We live in an age of worshipping at the altar of big data. We want the numbers to tell us the story, and the biggest numbers rule our decisions.
It’s stupid, and it’s dangerous.
Look at what happened in the recent presidential election–– the numbers had Hillary as a shoe-in to the oval office, the only question was by how much she would dominate Donald.
But surprise! The numbers lied. More accurately, people lied, or at least didn’t disclose their true intentions.
The media narrative became that the flyover states rebelled against the liberal elites on the coasts–– that it was rural people versus city slickers.
People’s passion for candidates was missed or not measured, or, voters didn’t want to tell pollsters their true intention to vote for Trump because they thought they would be labeled in judgmental ways.
Whatever happened, it was a big fail for big data. The pollsters historically blew it.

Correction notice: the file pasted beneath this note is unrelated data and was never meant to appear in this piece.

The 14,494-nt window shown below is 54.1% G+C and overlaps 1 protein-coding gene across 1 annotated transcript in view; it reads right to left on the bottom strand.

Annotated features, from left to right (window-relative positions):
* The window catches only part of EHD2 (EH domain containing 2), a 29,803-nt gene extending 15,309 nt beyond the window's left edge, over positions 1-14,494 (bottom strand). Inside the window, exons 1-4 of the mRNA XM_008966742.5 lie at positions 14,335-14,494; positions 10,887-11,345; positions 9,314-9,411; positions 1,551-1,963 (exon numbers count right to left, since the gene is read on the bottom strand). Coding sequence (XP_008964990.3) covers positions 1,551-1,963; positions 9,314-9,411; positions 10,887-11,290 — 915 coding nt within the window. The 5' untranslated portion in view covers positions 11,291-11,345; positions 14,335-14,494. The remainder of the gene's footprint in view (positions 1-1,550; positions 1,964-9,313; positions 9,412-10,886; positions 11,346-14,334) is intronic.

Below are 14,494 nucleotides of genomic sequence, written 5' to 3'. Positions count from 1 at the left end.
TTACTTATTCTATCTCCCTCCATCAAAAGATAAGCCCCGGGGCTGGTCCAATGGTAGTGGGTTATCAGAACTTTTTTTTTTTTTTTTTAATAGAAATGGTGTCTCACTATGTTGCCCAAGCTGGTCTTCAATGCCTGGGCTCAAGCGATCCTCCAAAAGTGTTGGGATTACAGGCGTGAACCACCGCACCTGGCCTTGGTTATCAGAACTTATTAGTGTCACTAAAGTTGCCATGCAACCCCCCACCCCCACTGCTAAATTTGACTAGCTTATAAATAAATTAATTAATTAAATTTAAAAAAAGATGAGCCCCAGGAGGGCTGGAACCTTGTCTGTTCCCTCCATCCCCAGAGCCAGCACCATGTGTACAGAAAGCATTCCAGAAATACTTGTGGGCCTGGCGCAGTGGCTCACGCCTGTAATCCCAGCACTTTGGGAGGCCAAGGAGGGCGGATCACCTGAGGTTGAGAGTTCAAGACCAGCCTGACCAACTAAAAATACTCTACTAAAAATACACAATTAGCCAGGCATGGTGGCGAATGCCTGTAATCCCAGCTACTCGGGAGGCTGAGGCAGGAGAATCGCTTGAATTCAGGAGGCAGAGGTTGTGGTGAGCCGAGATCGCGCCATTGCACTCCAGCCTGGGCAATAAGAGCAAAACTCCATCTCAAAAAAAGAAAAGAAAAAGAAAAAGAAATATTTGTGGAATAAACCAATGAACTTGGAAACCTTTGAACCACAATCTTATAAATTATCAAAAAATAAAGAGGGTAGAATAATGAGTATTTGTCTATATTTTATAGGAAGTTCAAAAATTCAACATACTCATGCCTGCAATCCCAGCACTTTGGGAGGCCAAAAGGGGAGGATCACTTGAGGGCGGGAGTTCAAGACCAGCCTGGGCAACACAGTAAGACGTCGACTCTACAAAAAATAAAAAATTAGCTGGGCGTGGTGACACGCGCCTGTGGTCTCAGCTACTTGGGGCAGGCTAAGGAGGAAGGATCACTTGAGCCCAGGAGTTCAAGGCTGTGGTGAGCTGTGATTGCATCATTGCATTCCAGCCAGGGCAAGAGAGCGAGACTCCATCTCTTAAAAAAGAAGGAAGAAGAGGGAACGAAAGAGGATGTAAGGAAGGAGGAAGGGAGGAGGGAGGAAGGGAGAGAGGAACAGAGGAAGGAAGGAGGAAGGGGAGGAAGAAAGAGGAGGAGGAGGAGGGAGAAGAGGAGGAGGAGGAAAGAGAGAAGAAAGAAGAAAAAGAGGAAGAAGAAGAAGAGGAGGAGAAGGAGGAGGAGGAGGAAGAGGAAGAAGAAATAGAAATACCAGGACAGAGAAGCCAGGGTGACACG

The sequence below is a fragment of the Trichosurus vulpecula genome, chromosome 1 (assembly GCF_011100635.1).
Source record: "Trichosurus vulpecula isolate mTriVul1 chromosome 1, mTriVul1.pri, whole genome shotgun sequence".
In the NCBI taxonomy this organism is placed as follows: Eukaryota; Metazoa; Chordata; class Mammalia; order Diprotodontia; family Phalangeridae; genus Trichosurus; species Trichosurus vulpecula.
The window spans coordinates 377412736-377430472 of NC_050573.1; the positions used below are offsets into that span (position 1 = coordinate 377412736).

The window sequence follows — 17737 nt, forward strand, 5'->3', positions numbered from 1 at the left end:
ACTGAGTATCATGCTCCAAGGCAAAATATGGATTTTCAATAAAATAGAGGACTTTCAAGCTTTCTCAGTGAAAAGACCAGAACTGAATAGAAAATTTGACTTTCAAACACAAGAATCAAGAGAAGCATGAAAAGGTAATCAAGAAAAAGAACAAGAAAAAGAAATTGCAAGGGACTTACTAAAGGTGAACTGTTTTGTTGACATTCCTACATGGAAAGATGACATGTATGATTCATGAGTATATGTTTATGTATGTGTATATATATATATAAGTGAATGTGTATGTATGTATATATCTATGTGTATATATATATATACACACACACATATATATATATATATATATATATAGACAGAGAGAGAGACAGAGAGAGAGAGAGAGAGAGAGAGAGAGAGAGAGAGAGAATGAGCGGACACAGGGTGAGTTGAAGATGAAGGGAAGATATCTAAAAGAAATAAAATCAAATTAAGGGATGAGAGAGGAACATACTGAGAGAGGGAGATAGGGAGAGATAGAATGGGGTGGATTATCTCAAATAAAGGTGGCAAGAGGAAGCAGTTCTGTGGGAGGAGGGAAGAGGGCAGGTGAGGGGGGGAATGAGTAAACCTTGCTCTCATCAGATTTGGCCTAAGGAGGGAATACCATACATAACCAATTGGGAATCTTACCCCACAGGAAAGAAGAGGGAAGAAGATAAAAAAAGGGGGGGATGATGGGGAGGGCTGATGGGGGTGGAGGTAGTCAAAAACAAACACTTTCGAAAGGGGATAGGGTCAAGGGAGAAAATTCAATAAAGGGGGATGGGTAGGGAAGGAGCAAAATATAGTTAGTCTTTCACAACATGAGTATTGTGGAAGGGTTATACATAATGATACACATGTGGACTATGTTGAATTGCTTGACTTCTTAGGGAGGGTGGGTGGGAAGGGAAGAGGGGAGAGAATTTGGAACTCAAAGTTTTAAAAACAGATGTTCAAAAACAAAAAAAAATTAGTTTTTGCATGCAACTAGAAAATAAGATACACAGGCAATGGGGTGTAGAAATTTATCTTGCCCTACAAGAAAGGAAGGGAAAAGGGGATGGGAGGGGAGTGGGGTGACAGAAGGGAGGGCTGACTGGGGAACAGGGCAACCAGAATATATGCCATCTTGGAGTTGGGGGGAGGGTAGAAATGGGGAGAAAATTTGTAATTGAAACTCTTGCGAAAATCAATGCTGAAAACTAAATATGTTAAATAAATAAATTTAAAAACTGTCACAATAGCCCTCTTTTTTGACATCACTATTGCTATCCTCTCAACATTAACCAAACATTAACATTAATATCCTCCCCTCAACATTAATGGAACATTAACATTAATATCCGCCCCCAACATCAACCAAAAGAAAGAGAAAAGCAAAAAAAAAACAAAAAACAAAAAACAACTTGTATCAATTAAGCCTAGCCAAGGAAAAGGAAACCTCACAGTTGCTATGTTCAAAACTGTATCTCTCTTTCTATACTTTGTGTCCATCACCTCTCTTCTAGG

Well, guess what? The same thing is happening in marketing where there is an overreliance on analytics, metrics, numbers.
Many marketers are terrified to trust their instincts and get caught making a gut decision. Nope, that can be trouble and most CMOs don’t want to make an artistic choice based on empathy, creativity, passion, and understanding of humanity.
Instead, they want numbers to tell them what to do. Test, test, test, test, and may the highest number win.
“GIVE ME MY METRICS, ANALYTICS, GRAPHS AND AN EXTRA HEAPING HELPING OF PIE CHARTS!”
Do that–– and the numbers will cover your ass.
Relying on numbers alone is a fool’s game.
Yes, use numbers to learn, but don’t use them as a crutch for making decisions. All great ideas are leaps of understanding and imagination; they are not made great in continual 1% increments of improving a decent idea over and over and over again.
You are human. You have experiences, emotions, intellect, and creativity. Those are the tools you need to help communicate with other human beings in meaningful ways.
What is going to pique someone’s interest, spark curiosity or ignite his/her passion about trying your brand?
I believe the reason so little marketing work today connects emotionally and shines is that it has been incrementally improved to score a number. The life and humanity have been sanitized out of it.
You’re a person, not a computer. You’re trying to communicate with other people.
Act more human. And do so 100% of the time.